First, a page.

Grossmann -- not Mason -- makes save of game


Grossmann -- not Mason -- makes save of game

There were so many vignettes to the Flyers' 5-2 victory over Ottawa on Tuesday (see Instant Replay), and at least two of them revolved around spectacular saves.

That said, the save of the game here didn’t belong to Steve Mason, who was his usual stellar self in goal, but to Swedish defenseman Nick Grossmann.

Guess what? He didn’t even need a stick to make his save. He used his skates.

Grossmann had not one, but two saves on Kyle Turris at the 9:27 mark of the third period with the game tied at 2-2.

“I was pretty lucky there,” Grossmann said. “I didn’t see it right away."

Then it was more reflex than anything.

“I tried to get some guys out of the crease and then I just felt the puck come off my left foot and then it was more reflex ... just reflex.”

First Grossmann got his left skate on the puck, then his right skate. Play continued for more than 90 seconds before a TV timeout when the officials went to video review to see if Turris' shot actually snuck across the goal line during one of those blocked shots by Grossmann.

“I felt it was outside the net; I wasn’t worried,” said Grossmann, who added that he couldn't ever recall having done that before. "The net was open

“That was probably my first real close one.”

The delay was lengthy.

“When they start to review, you never know,” he said. “We needed a little break like that. We came back into the game, put pressure on them and took over.”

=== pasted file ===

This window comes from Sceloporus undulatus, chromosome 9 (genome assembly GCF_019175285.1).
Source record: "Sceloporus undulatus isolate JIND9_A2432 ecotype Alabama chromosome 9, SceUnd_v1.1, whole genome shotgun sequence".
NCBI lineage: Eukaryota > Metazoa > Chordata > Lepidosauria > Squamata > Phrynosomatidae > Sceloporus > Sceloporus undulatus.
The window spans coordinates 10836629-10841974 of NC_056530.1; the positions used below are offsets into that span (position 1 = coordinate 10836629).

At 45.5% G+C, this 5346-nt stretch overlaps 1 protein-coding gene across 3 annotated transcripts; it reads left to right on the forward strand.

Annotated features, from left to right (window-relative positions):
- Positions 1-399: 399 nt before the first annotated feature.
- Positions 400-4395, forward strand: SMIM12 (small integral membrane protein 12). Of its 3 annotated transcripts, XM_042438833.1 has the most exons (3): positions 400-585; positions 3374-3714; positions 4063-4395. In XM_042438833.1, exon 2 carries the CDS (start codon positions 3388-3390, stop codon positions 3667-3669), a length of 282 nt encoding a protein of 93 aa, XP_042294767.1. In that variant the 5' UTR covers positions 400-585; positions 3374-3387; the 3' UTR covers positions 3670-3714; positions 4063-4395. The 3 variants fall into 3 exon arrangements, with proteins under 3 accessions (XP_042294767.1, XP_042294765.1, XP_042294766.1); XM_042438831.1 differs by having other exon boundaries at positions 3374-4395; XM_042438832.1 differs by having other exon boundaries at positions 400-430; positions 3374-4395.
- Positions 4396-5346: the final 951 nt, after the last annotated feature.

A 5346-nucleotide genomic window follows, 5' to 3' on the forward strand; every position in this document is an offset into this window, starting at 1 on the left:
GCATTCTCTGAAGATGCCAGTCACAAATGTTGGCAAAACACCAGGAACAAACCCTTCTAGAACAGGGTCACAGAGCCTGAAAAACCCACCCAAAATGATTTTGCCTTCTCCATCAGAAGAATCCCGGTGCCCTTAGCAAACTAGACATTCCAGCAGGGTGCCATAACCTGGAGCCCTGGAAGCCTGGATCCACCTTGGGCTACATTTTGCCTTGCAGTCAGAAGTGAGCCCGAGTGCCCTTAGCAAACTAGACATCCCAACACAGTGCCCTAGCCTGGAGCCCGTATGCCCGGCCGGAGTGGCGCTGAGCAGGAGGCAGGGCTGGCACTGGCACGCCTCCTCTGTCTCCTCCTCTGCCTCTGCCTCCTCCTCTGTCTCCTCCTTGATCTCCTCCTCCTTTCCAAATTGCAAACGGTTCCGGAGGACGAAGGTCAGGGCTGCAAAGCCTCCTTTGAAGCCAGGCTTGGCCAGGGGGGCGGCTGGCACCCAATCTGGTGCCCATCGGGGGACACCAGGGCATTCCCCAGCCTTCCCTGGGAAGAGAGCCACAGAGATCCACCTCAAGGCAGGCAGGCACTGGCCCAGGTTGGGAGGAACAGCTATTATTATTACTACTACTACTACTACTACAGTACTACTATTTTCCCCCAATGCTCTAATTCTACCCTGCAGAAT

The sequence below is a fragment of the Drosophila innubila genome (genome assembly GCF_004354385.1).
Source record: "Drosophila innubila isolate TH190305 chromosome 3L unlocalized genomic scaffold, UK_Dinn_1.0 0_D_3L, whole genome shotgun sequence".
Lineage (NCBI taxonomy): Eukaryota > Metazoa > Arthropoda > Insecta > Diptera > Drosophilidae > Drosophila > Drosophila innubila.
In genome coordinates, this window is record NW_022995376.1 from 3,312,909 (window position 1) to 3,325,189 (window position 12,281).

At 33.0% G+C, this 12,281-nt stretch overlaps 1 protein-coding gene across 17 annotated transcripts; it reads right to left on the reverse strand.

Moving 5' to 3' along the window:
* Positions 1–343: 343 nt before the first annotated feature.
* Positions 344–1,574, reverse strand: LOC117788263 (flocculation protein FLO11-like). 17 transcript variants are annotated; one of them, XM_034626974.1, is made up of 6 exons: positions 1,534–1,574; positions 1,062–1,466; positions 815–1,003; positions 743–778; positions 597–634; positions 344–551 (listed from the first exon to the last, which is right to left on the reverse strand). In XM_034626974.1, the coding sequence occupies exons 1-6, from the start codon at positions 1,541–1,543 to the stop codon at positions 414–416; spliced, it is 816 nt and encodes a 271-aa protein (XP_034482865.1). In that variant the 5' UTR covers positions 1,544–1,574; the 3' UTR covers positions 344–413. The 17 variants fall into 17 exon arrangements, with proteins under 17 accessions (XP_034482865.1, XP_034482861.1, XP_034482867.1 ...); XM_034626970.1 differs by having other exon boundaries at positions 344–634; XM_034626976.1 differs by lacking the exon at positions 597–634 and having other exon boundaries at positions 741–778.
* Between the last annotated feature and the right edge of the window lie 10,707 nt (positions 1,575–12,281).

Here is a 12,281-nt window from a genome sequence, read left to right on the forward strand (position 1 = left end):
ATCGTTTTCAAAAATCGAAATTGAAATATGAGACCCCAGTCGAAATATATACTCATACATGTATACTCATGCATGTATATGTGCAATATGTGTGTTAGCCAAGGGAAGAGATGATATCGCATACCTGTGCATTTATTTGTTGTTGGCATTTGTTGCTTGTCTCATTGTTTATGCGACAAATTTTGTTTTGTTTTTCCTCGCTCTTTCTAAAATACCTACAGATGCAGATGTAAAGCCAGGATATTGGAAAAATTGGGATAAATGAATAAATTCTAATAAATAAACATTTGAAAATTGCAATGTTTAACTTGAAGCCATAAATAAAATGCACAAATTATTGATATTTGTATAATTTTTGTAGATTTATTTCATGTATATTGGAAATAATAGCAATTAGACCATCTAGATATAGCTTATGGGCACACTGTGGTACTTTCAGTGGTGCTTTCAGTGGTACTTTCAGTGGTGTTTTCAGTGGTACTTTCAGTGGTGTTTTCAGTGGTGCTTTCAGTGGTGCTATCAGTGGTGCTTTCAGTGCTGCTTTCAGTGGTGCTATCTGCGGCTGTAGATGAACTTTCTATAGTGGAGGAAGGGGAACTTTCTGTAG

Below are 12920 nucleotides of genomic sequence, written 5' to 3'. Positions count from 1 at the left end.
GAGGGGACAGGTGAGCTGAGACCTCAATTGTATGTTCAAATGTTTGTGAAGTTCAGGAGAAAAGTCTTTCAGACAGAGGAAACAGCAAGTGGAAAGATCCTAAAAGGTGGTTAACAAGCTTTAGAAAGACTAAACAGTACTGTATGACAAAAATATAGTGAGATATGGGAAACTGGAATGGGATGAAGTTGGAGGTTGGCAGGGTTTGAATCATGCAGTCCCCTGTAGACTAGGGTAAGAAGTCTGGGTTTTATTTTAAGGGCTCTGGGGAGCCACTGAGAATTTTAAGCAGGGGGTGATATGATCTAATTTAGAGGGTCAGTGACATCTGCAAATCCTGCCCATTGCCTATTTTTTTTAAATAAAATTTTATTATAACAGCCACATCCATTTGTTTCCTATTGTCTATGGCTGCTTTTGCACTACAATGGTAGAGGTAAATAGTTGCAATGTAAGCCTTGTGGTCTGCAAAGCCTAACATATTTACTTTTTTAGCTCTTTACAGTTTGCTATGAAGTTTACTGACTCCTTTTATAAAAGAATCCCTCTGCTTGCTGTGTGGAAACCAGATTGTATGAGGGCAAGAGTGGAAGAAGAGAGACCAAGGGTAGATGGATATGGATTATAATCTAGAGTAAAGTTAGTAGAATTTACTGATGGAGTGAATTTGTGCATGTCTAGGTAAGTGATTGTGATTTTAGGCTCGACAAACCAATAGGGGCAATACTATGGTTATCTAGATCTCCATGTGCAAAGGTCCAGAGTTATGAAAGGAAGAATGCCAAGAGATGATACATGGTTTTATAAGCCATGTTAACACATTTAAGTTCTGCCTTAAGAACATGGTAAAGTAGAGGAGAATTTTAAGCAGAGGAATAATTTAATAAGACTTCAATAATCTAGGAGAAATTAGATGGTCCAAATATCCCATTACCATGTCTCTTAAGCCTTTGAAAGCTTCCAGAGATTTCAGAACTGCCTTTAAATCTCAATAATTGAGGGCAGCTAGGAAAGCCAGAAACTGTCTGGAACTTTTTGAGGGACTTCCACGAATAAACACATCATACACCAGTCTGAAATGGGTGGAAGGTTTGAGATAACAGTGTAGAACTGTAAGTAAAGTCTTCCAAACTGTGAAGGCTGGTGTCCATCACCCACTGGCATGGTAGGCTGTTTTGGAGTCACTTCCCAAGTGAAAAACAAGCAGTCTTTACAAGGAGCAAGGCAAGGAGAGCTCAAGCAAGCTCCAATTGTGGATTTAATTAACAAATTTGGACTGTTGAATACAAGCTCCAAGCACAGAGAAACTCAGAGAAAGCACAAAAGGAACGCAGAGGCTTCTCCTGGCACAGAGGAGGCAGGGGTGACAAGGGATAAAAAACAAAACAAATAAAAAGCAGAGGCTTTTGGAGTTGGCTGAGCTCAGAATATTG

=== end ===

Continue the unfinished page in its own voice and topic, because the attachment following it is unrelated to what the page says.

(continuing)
Turris didn’t think he did a good job on the shot.

“I didn’t think it went in at first, so I was more [ticked] off at myself for not scoring on it,” Turris said. “Everyone kept playing, so I don’t think it affected the team until they reviewed it and realized it might be in, it might not.”

When play resumed, the Flyers scored two goals -- Kimmo Timonen and Wayne Simmonds -- just 23 seconds apart to win the game.

“We got a good, solid win out of it,” Grossmann said.

Travis Konecny getting rookie introduction to physicality of NHL game

Travis Konecny getting rookie introduction to physicality of NHL game

VOORHEES, N.J. – There are some things in the NHL that are expected to happen on the ice with rookie players.

They will be challenged. They will be tested. And they will be hit – clean or otherwise.

Four games into Travis Konecny’s career, teams are taking target practice on the Flyers’ smallest player. The London, Ont. forward is listed at 5-foot-10 but 5-9 or less is closer to the truth.

On Thursday night, Josh Manson’s elbow made contact with the back of Konecny’s head during the opening minutes of a 3-2 Flyers loss to Anaheim. Manson served a minor for elbowing.

Konency admitted on Friday afternoon that he placed himself in a bad situation by “ducking” to avoid Mason’s check on the boards.